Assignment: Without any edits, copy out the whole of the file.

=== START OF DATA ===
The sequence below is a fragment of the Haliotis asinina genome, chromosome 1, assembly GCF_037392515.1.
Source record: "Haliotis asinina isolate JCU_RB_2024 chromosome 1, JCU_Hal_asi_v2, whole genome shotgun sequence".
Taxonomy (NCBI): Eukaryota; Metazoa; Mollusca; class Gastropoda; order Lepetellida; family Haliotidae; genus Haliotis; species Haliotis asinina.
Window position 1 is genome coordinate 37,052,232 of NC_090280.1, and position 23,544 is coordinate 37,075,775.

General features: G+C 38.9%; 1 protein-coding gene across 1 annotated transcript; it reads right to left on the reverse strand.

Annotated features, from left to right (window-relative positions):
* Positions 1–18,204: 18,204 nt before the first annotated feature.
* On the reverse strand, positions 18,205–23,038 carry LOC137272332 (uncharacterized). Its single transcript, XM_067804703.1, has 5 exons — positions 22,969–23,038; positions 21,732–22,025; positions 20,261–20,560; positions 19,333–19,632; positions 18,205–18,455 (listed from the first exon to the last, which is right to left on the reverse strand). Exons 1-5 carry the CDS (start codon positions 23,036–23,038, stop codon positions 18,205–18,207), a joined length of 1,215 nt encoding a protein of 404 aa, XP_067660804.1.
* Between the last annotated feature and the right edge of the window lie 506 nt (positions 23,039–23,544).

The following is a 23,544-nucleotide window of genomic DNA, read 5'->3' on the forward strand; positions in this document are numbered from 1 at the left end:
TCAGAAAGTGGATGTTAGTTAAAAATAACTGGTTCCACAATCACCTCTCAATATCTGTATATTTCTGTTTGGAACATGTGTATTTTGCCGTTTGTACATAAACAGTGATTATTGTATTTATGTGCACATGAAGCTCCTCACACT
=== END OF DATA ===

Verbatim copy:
The sequence below is a fragment of the Haliotis asinina genome, chromosome 1, assembly GCF_037392515.1.
Source record: "Haliotis asinina isolate JCU_RB_2024 chromosome 1, JCU_Hal_asi_v2, whole genome shotgun sequence".
Taxonomy (NCBI): Eukaryota; Metazoa; Mollusca; class Gastropoda; order Lepetellida; family Haliotidae; genus Haliotis; species Haliotis asinina.
Window position 1 is genome coordinate 37,052,232 of NC_090280.1, and position 23,544 is coordinate 37,075,775.

General features: G+C 38.9%; 1 protein-coding gene across 1 annotated transcript; it reads right to left on the reverse strand.

Annotated features, from left to right (window-relative positions):
* Positions 1–18,204: 18,204 nt before the first annotated feature.
* On the reverse strand, positions 18,205–23,038 carry LOC137272332 (uncharacterized). Its single transcript, XM_067804703.1, has 5 exons — positions 22,969–23,038; positions 21,732–22,025; positions 20,261–20,560; positions 19,333–19,632; positions 18,205–18,455 (listed from the first exon to the last, which is right to left on the reverse strand). Exons 1-5 carry the CDS (start codon positions 23,036–23,038, stop codon positions 18,205–18,207), a joined length of 1,215 nt encoding a protein of 404 aa, XP_067660804.1.
* Between the last annotated feature and the right edge of the window lie 506 nt (positions 23,039–23,544).

The following is a 23,544-nucleotide window of genomic DNA, read 5'->3' on the forward strand; positions in this document are numbered from 1 at the left end:
TCAGAAAGTGGATGTTAGTTAAAAATAACTGGTTCCACAATCACCTCTCAATATCTGTATATTTCTGTTTGGAACATGTGTATTTTGCCGTTTGTACATAAACAGTGATTATTGTATTTATGTGCACATGAAGCTCCTCACACT